What is 'unwanted' same sex attraction?

Whilst the fundamental core beliefs (homosexuality is a flawed, unnatural human experience, a choice, a sin, and it can be changed) remain the same, many things within the ex-gay world have changed over the last four decades since its formal existence (Exodus founded 1976). The most dramatic of these being the recent rejection of the reparative therapy model.

A more subtle and often unnoticed change has been around wording and terminology.

For the first twenty or so years, ex-gays and attempting ex-gays used terms like 'freedom from homosexuality', 'struggling with homosexuality' or having a 'homosexual problem'. It is difficult to pin point exactly when the shift in terminology happened or who introduced it but around the mid to late 90's the term 'unwanted same sex attraction' became the vernacular. Hence you will hear people describe themselves as 'struggling with unwanted same sex attraction', 'suffering from unwanted same sex attraction' or 'overcoming their same sex attraction'.

Why the change in terminology?

There were several reasons for the change.

Firstly, Christian men and women who were same sex oriented didn't want to use the term homosexual let alone adopt the identity. This shift had already happened within the lesbian, gay and bisexual worlds many years before as there were too many negative connotations attached to the word homosexual. The word homosexual these days is mostly used in a clinical/academic sense (homosexual/heterosexual) or by religious anti-gay groups and people who refuse to use the term gay.  For people wanting to rid themselves of their homosexuality the term unwanted same-sex-attraction was nicer/softer.

Secondly, using the phrase 'same sex attraction' was a way of distancing themselves from the term 'same sex orientation' that was becoming popular in academia. A sexual orientation (same, opposite or bi) is far more fundamental/innate than an attraction. Having unwanted same sex attractions could be perceived as being more about feelings, thoughts or emotions than behaviour or who you are oriented to fall in love with. The term same sex attraction is often used in academia these days, particularly with youth. The acronym LGBT (lesbian, gay, bisexual and transgender) had a Q added to it.  This often referred to the inclusive word 'queer' but was also used for 'questioning', meaning young people still trying to sort out their identity and not able or willing to take on a gay or lesbian identity at their stage in life.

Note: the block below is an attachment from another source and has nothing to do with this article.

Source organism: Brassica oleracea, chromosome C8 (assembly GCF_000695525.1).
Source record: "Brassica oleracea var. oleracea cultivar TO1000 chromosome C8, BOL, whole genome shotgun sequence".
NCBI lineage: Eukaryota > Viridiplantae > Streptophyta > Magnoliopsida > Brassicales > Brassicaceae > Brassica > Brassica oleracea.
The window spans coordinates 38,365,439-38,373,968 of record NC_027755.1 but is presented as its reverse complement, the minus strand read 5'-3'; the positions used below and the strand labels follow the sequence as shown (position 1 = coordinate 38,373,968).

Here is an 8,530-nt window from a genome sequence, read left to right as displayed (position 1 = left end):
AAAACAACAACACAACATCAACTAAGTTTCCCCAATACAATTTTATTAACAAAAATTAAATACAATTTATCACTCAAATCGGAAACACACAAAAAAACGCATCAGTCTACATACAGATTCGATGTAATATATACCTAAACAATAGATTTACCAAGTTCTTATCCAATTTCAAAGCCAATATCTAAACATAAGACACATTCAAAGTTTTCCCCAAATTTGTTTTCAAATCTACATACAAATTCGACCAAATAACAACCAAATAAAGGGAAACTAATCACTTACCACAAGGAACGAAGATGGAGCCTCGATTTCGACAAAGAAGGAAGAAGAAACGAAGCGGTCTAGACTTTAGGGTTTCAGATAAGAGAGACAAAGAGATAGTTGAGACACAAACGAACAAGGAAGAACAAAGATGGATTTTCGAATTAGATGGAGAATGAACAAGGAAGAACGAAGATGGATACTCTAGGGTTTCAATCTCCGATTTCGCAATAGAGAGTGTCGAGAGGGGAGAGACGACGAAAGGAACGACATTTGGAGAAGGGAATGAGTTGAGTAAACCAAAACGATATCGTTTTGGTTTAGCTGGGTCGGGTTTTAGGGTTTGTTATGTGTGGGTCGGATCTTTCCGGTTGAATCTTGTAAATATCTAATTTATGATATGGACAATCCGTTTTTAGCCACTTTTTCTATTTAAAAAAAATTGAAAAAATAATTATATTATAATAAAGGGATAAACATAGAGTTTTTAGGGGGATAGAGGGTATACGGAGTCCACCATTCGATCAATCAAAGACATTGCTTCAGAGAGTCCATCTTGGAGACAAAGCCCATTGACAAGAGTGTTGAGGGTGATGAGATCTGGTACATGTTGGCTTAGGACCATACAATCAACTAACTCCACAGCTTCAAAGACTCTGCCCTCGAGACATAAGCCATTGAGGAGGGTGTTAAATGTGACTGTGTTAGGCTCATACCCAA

Thirdly, 'no one is gay, deep down inside we are all heterosexual. You have attractions to the same sex because you are broken' is often promoted in ex-gay philosophy  Using the term 'same sex attractions' once again is an attempt to distance themselves from the reality of thier true orientation. I cover that in more detail here. 

Finally, the change to 'unwanted same sex attraction', was a way for ex-gay organisations to have the pressure taken off them from pro-gay groups. In other words they could say things like 'we only work with people who have 'unwanted' same sex attractions'.

More recently, terms like 'sexual brokenness' or 'relational brokenness' are used to describe the same thing. If you do an analysis of 'ex-gay' stories, particularly the high profile ones, you find common elements. They ARE broken. They always include stories of sexual abuse, sexual addictions/obsessions and screwed up childhoods and relationships. What they fail to see is that their brokenness is not caused by their sexual orientation itself but their response to it including self-hatred, denial, suppression, fear, secrecy and unhealthy behaviours. No wonder they end up in such a mess.

The term 'unwanted same sex attractions' is also being used these days on  Islamic websites and forums.

Why is the same sex attraction 'unwanted'?

This is the big question but pretty obvious when you think about it.
  • If you are locked in a Christian culture that is ignorant about sexual orientation then it is most likely 'unwanted'. 
  • If you have heard ill-informed sermons or messages that Sodom and Gomorrah were full of homosexuals and that God condemns it then it would be 'unwanted'. 
  • If you think that the acceptance or rejection of your sexual orientation has eternal consequences (heaven or hell)  then it would be 'unwanted'. 
  • If you think that coming out or accepting your same sex orientation will mean your family, friends or church would reject you it would be 'unwanted'. 
  • If you have only heard 'stories' about people who have 'overcome' their unwanted same sex attractions and are now married with children then it would be 'unwanted'. 
  • If you have never met a well adjusted, fulfilled gay man or women or heard anything positive about the LGBT community then it would be 'unwanted'